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Riemannian stochastic optimization methods avoid strict saddle points

Ya-Ping Hsieh · Mohammad Reza Karimi Jaghargh · Andreas Krause · Panayotis Mertikopoulos

Great Hall & Hall B1+B2 (level 1) #1205
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[ Paper [ Poster [ OpenReview
Thu 14 Dec 8:45 a.m. PST — 10:45 a.m. PST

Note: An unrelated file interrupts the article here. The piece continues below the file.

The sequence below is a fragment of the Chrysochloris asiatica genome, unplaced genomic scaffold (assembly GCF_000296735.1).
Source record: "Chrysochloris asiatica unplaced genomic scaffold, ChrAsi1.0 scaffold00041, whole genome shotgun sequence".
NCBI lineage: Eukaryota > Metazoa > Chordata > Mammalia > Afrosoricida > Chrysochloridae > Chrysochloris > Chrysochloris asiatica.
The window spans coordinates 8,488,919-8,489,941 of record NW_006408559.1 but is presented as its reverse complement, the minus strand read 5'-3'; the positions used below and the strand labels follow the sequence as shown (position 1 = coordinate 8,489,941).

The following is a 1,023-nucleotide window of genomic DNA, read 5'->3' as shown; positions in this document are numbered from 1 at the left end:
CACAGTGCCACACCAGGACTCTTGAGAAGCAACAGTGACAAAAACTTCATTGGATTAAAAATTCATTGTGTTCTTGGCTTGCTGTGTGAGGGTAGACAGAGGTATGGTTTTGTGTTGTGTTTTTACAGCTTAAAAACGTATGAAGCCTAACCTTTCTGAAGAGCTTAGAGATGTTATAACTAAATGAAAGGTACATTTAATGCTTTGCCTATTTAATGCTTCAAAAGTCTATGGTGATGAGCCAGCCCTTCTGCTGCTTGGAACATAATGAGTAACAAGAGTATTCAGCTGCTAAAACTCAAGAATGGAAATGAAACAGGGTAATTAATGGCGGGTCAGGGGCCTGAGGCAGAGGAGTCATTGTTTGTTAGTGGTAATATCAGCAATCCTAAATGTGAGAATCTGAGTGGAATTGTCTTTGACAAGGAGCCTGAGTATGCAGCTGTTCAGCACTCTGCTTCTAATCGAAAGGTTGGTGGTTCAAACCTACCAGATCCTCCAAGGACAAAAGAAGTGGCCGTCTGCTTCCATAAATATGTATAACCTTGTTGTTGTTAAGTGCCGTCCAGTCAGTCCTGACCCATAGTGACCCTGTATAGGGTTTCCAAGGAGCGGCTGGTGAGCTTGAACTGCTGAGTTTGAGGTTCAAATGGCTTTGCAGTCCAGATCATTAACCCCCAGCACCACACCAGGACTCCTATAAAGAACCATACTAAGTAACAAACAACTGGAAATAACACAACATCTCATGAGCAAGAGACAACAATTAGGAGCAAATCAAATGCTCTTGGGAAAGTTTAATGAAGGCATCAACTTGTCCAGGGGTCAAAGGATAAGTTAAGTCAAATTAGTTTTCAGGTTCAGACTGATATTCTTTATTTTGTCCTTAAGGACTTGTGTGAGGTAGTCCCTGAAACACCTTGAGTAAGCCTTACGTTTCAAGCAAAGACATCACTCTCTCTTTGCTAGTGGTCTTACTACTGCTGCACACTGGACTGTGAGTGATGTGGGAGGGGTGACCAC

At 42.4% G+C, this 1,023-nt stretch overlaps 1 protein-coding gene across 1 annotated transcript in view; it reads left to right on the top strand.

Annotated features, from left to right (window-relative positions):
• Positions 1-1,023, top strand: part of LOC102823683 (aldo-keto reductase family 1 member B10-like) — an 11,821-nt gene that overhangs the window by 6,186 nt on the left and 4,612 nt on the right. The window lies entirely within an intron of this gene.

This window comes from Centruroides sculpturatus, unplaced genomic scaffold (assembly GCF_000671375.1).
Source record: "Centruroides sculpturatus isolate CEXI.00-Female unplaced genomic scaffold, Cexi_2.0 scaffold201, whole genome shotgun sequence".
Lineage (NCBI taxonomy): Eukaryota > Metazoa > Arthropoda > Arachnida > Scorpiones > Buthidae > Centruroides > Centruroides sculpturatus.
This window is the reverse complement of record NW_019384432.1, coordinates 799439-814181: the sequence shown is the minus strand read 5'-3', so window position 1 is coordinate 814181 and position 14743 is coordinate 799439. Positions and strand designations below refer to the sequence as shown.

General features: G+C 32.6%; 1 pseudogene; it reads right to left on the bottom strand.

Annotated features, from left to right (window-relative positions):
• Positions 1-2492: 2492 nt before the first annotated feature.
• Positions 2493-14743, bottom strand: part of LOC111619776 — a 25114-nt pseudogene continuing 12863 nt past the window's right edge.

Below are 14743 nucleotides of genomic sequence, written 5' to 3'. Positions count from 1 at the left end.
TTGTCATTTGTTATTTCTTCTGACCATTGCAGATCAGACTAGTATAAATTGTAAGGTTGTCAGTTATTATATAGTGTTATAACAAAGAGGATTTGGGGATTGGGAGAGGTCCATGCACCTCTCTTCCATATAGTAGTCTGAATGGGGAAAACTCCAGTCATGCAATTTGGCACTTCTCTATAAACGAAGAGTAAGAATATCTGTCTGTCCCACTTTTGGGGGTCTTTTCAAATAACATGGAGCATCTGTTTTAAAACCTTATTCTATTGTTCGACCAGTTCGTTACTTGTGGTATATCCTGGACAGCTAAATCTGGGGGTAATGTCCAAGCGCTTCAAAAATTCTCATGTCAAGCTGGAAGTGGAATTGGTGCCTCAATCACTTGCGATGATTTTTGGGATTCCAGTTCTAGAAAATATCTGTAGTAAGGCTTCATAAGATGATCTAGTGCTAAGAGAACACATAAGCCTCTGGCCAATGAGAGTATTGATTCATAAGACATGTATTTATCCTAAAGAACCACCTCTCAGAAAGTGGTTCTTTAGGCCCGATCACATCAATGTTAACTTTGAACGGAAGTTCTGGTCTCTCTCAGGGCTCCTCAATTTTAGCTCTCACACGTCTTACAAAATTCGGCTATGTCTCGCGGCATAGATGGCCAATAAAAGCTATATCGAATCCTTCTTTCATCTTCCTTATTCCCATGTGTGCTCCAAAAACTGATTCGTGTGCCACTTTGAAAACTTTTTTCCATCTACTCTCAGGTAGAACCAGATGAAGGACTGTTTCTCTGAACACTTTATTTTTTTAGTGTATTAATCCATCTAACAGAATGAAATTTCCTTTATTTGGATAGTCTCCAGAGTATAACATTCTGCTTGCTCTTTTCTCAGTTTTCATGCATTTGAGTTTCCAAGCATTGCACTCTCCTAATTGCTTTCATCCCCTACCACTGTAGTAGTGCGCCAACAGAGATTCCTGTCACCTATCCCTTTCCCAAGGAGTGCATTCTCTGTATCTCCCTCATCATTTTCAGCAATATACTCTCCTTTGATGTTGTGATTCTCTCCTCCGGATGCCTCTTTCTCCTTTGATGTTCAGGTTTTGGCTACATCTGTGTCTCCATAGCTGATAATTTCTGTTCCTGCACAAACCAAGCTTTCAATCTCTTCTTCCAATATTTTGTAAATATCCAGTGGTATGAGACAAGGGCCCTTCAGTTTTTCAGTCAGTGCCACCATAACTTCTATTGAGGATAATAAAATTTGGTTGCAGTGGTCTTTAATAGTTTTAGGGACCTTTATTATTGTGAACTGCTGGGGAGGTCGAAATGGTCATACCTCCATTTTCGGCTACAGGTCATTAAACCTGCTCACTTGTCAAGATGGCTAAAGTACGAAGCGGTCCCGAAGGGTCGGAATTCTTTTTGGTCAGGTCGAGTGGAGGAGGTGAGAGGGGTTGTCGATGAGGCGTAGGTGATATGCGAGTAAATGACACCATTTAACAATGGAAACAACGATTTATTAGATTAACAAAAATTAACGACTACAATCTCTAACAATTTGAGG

Abstract: Many modern machine learning applications - from online principal component analysis to covariance matrix identification and dictionary learning - can be formulated as minimization problems on Riemannian manifolds, typically solved with a Riemannian stochastic gradient method (or some variant thereof). However, in many cases of interest, the resulting minimization problem is _not_ geodesically convex, so the convergence of the chosen solver to a desirable solution - i.e., a local minimizer - is by no means guaranteed. In this paper, we study precisely this question, that is, whether stochastic Riemannian optimization algorithms are guaranteed to avoid saddle points with probability $1$. For generality, we study a family of retraction-based methods which, in addition to having a potentially much lower per-iteration cost relative to Riemannian gradient descent, include other widely used algorithms, such as natural policy gradient methods and mirror descent in ordinary convex spaces. In this general setting, we show that, under mild assumptions for the ambient manifold and the oracle providing gradient information, the policies under study avoid strict saddle points / submanifolds with probability $1$, from any initial condition. This result provides an important sanity check for the use of gradient methods on manifolds as it shows that, almost always, the end state of a stochastic Riemannian algorithm can only be a local minimizer.

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